• Posted on: November 4, 2012
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Vineyard Site Suitability Using Multi-criteria Evaluation

“Wine is light held together by water” – Galileo


Beginning in my third year at Brock, I found myself becoming intensely interested in wine and viticulture, so much so that I began revolving my assignments around the industry. Here is a little secret… Believe it or not, doing so made researching much easier through years 3 and 4. Whether physical geography (soil science, climatology), human geography (rural development, tourism, economics) or Geomatics (remote sensing), wine and viticulture allowed me to experience and investigate the interdependencies that make up  so much of what geography is. (And it was FUN!). When I went to Niagara College to do my Post Grad, I decided to continue the Geomatics portion by utilizing GIS in vineyard site suitability analysis.

A Wine Industry Primer…

Before delving into the subject at hand I want to provide some context about the wine industry in Canada and more specifically Ontario. The Grape Growers of Ontario website provides some industry facts including that Ontario is the leading grape producer in Canada representing 85% of the total output while the Niagara Peninsula represents 90% of Ontario’s total output.

As you may or may not know, there are four Designated Viticultural Areas (DVA) in Ontario. These include the Niagara Peninsula, Lake Ontario North Shore, Pelee Island and Prince Edward County (pdf available here). However, other areas of Ontario are building momentum to become DVA’s. The benchmark to achieving this is 125 acres under cultivation (50.5 ha). Ontario South Coast is one of these areas made up of Norfolk County, Elgin County and Middlesex County. Norfolk County was the subject location of this project.

So why Norfolk County??

  1. Norfolk County is famous for tobacco production, however with more stringent laws and Provincial/Federal incentives, farmers are looking to move away from tobacco and into other crops. Provision of site suitability maps allows farmers to determine whether their land may be suitable for viticulture.
  2. Vineyard and winery developers are seeking to capitalize on the growing popularity of wine tourism.
  3. Suitability maps provide generalized topographic information for future agricultural production.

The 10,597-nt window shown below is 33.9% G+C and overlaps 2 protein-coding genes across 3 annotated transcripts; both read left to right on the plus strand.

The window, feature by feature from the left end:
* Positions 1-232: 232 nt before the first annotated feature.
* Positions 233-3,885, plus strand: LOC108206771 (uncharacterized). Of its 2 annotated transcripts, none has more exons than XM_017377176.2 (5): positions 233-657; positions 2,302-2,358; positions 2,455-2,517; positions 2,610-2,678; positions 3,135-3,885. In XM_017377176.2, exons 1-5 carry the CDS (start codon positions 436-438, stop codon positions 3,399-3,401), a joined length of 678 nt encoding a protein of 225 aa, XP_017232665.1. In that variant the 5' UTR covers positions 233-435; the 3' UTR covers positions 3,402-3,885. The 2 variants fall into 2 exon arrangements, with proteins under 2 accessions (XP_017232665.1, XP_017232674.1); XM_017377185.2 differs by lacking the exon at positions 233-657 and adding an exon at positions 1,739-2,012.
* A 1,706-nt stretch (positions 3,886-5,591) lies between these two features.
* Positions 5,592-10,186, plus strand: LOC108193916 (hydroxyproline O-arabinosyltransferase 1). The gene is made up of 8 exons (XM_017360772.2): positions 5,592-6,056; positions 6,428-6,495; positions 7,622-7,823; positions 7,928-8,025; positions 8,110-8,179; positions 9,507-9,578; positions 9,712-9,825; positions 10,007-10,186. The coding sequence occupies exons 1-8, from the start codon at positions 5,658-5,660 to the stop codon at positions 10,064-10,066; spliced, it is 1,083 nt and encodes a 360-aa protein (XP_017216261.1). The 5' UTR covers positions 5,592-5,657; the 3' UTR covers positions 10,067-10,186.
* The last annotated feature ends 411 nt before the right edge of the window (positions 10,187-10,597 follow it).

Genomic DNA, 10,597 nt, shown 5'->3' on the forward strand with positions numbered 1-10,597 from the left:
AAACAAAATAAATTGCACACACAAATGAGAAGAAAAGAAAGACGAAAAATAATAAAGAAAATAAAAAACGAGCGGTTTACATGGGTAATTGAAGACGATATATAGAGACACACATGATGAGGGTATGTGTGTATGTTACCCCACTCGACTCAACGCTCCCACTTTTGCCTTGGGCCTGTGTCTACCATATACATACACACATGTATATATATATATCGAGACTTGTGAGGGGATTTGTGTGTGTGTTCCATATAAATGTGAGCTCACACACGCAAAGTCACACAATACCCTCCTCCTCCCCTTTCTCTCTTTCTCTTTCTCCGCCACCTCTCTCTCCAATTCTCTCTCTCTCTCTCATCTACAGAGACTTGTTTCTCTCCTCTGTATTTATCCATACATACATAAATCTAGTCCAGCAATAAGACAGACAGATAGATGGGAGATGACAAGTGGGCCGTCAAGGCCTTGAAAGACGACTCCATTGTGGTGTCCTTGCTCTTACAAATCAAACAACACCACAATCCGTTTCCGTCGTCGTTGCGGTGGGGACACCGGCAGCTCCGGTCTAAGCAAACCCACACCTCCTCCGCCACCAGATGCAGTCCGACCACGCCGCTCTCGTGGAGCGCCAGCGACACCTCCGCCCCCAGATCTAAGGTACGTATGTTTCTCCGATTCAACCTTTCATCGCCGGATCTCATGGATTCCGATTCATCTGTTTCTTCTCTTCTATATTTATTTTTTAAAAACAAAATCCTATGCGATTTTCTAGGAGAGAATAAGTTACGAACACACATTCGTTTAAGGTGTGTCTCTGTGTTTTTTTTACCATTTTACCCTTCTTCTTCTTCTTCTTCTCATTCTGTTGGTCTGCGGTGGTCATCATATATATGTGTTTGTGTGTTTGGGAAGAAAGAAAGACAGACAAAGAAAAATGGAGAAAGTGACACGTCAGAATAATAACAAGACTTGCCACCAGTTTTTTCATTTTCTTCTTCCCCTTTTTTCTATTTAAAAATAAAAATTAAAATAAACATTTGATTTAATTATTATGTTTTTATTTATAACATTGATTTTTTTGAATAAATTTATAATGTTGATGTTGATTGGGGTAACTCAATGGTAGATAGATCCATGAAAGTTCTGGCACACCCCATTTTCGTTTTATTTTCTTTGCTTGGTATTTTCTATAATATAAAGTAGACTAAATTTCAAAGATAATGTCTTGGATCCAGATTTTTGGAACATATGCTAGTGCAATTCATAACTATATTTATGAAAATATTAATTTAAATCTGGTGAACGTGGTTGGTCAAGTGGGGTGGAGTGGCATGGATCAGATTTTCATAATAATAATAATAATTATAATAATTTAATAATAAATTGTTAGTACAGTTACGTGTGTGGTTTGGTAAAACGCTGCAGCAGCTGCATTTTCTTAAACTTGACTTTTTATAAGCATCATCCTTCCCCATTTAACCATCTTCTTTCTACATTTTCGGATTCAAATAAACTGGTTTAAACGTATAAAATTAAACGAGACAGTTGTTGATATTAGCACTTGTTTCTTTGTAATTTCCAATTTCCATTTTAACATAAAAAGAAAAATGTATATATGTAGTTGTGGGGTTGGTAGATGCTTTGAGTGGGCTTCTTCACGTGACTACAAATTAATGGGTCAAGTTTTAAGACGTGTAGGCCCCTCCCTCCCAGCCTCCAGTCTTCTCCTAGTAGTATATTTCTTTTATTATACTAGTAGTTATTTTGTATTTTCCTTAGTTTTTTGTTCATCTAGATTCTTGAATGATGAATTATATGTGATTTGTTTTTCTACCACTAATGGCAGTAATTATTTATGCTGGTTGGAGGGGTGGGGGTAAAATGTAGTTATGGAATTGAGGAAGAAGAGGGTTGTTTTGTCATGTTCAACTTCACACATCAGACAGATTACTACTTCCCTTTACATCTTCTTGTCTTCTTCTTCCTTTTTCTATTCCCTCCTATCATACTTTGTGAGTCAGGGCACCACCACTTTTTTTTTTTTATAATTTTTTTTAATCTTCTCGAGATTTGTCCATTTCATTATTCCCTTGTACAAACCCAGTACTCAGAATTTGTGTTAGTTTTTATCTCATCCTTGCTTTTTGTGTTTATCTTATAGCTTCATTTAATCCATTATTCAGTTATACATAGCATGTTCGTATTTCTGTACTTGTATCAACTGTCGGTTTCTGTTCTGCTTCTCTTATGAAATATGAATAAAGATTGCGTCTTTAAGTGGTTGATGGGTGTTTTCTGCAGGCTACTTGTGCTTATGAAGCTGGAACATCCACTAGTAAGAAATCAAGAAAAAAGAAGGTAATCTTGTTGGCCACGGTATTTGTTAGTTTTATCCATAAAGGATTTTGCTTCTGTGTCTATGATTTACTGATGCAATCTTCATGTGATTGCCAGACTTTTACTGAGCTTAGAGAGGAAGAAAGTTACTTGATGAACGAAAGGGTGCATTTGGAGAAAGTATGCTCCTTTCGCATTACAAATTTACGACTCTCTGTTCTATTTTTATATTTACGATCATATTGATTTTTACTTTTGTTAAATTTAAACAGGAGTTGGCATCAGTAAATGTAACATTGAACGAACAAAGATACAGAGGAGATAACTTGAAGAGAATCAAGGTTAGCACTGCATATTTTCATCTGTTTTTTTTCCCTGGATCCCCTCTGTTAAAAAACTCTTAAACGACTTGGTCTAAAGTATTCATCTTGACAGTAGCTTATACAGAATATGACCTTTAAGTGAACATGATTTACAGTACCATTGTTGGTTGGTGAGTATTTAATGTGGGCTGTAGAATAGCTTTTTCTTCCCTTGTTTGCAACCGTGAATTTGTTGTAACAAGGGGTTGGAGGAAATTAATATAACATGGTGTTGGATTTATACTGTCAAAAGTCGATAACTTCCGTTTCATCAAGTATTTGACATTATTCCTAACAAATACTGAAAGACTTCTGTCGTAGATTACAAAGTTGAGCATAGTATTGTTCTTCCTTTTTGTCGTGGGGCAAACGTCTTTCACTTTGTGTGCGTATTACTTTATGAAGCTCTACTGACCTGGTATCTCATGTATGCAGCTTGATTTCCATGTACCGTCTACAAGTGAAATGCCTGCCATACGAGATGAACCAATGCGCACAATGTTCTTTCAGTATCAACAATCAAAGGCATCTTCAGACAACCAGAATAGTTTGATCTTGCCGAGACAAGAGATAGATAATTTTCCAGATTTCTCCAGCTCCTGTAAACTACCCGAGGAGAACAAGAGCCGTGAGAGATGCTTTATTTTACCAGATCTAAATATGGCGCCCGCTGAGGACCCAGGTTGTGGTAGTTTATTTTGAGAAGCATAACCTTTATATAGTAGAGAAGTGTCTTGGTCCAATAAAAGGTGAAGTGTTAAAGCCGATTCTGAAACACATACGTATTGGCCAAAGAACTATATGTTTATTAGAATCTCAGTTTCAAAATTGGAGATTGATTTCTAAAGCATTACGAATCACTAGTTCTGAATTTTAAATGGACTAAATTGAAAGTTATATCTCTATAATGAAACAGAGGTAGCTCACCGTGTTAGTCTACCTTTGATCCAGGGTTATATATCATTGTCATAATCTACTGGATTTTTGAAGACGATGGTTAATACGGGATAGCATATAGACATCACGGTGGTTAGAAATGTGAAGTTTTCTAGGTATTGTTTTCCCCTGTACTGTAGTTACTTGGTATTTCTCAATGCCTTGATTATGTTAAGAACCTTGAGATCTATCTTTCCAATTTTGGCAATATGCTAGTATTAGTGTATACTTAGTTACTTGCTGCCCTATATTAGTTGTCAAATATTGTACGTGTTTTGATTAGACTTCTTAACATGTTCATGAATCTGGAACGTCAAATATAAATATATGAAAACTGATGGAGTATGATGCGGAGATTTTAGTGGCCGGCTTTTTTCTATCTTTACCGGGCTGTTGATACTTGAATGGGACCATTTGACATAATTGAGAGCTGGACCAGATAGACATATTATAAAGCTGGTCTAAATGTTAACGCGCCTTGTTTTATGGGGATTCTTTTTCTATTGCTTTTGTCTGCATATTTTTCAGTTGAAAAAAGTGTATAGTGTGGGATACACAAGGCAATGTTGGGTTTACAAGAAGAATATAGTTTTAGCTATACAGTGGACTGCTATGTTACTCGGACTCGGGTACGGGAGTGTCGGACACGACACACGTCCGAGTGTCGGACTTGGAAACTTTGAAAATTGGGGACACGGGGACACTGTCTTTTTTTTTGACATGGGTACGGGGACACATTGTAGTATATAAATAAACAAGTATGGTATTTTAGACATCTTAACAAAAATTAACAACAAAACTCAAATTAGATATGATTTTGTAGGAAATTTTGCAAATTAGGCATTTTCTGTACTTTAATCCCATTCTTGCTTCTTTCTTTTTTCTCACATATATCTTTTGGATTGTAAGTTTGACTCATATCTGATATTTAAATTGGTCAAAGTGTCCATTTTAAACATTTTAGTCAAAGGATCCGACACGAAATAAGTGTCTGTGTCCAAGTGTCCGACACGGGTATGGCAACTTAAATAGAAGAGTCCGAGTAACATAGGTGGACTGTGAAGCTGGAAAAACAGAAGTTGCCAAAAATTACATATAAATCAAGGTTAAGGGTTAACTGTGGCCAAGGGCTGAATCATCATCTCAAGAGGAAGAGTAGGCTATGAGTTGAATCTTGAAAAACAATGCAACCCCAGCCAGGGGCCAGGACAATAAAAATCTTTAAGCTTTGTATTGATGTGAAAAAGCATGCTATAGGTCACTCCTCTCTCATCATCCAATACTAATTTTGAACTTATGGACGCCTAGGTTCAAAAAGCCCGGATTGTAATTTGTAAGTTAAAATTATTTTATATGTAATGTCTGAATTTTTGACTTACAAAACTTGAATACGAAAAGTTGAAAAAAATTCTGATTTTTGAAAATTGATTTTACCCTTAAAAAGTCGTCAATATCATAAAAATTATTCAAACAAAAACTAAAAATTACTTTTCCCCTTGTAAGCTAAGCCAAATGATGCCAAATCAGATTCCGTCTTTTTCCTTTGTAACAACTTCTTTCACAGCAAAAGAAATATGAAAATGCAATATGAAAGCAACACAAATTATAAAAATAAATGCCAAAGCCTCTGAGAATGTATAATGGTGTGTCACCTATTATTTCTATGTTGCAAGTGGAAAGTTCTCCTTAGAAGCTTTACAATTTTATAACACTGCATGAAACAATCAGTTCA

4. Recommendations can be made concerning areas of interest for more localized topographic studies.
  5. My climatology professor Dr. Tony Shaw turned me on to Norfolk County through his connection with Burning Kiln winery.

The caveat to all of this however is that site suitability is only one piece of the puzzle. Climatic studies and detailed soil analysis are still needed to come to a final conclusion and ultimately the decision to purchase land and proceed with a vineyard operation.

Site Suitability Parameters:

After an extensive literature review and consultations with the client (Dr. Tony Shaw) the parameters which were utilized for the vineyard site suitability included: slope, aspect, current land use, soil drainage, soil pH, soil depth, depth to ground water, depth to static level ground water and areas of topographic depression.

Some may be wondering why elevation wasn’t considered in this project. The reason for this was because Norfolk County is relatively flat whereby there is only an elevation range of approximately 108 meters between highest and lowest points. It was felt that this would have a negligible impact overall.

Data Collection:

For this particular project, data was acquired through the Brock University Map Library from Land Information Ontario, Ontario Ministry of Agriculture, Food and Rural Affairs (OMAFRA), Ontario Ministry of the Environment (MOE), Ontario Geological Survey and Geobase.

File Preparation for Cumulative Scoring and Pair-wise Comparison Weighted Raster Calculation:

The primary tools used in file preparation for this project were Spatial Analyst (95%) and the ArcHydro Tools 9 extension (5%), used to create the areas of topographic despression file. Based on the DEM cell size of 10m x 10m all subsequent rasters created used this same cell size. The general workflow was the same for each file and consisted of the following:

  1. Creation of the files (example – Raster Mosaic for DEM, IDW for groundwater)
  2. Reclassification of the files based on optimal parameters (Spatial Analyst Re-class)
  3. Conversion of the file to raster (Feature to Raster tool in Spatial Analyst)

This was followed by the actual raster calculations, the buffering of hydrological features (Euclidean Distance Buffer) and road features (Raster Buffer) and the creation of the final suitability maps.

The reclassification scheme of each file consisted of giving a higher re-class value to those attributes that were favourable to higher site suitability. One exception was the reclassification of areas of topographic depression where the lowest re-class value is the most favourable value (in terms of a value that you want to be minimized). This is due to the fact that this value represents smaller areas of topographic depression (vineyard size) where the depression would have the most negative impact on site suitability.

Cumulative Scoring Raster Calculation: